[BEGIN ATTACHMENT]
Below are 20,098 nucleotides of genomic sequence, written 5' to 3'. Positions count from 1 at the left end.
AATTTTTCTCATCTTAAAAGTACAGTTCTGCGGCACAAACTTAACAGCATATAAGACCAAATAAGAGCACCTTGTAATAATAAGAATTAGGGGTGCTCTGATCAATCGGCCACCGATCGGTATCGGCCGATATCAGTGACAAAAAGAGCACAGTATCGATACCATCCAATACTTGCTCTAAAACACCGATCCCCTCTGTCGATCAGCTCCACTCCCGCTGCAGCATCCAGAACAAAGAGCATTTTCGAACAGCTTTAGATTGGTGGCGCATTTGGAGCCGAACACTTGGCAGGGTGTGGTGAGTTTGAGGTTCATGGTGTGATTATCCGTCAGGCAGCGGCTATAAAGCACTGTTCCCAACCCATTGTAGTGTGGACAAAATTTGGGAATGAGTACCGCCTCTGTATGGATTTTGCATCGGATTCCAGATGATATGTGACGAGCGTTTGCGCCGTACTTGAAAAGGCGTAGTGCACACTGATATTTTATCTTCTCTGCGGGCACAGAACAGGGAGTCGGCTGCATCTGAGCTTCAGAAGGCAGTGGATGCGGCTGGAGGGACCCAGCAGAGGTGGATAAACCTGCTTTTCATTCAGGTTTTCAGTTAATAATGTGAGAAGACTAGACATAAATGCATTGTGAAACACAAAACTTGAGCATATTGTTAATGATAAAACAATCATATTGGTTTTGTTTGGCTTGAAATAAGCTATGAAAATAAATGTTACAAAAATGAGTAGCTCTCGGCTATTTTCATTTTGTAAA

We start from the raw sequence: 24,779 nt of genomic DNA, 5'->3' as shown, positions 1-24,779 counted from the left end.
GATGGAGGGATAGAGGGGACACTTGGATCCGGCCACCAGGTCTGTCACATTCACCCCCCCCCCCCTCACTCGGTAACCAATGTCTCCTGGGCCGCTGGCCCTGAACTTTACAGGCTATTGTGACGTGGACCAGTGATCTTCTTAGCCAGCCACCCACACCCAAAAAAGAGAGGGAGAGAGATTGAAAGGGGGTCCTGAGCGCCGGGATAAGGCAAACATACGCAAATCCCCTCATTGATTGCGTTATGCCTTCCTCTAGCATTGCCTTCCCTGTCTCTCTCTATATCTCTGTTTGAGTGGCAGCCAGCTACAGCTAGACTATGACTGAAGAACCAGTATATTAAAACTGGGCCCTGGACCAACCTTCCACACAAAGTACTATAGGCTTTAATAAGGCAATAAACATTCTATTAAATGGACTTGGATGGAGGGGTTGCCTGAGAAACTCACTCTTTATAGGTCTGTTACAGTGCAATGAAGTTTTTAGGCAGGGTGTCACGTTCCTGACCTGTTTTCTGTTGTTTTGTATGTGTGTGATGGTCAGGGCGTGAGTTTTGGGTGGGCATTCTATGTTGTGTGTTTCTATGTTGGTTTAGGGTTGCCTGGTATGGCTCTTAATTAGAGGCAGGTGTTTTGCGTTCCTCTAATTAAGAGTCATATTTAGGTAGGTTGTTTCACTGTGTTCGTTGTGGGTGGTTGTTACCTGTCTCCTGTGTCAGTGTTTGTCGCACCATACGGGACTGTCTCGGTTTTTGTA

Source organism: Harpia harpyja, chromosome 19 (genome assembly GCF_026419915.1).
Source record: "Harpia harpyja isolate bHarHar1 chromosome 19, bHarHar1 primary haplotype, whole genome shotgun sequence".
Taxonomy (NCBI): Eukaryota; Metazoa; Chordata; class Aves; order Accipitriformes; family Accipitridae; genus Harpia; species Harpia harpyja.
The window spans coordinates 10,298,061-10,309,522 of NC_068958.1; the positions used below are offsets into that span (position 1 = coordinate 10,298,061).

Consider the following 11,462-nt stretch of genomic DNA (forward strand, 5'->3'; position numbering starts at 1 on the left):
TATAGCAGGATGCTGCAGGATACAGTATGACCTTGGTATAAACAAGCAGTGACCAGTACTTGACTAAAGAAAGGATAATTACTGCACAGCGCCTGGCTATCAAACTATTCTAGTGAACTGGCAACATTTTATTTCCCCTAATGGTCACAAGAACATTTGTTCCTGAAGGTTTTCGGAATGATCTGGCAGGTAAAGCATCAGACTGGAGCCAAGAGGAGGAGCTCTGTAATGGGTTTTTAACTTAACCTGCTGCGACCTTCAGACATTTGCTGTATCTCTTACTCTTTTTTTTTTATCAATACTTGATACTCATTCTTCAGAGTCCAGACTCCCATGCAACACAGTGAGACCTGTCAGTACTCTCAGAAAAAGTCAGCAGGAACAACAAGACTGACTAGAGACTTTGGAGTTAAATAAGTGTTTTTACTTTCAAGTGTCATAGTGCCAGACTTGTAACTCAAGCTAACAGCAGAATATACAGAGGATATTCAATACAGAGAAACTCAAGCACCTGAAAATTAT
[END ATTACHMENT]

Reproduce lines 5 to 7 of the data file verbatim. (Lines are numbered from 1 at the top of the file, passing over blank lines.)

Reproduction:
Source organism: Harpia harpyja, chromosome 19 (genome assembly GCF_026419915.1).
Source record: "Harpia harpyja isolate bHarHar1 chromosome 19, bHarHar1 primary haplotype, whole genome shotgun sequence".
Taxonomy (NCBI): Eukaryota; Metazoa; Chordata; class Aves; order Accipitriformes; family Accipitridae; genus Harpia; species Harpia harpyja.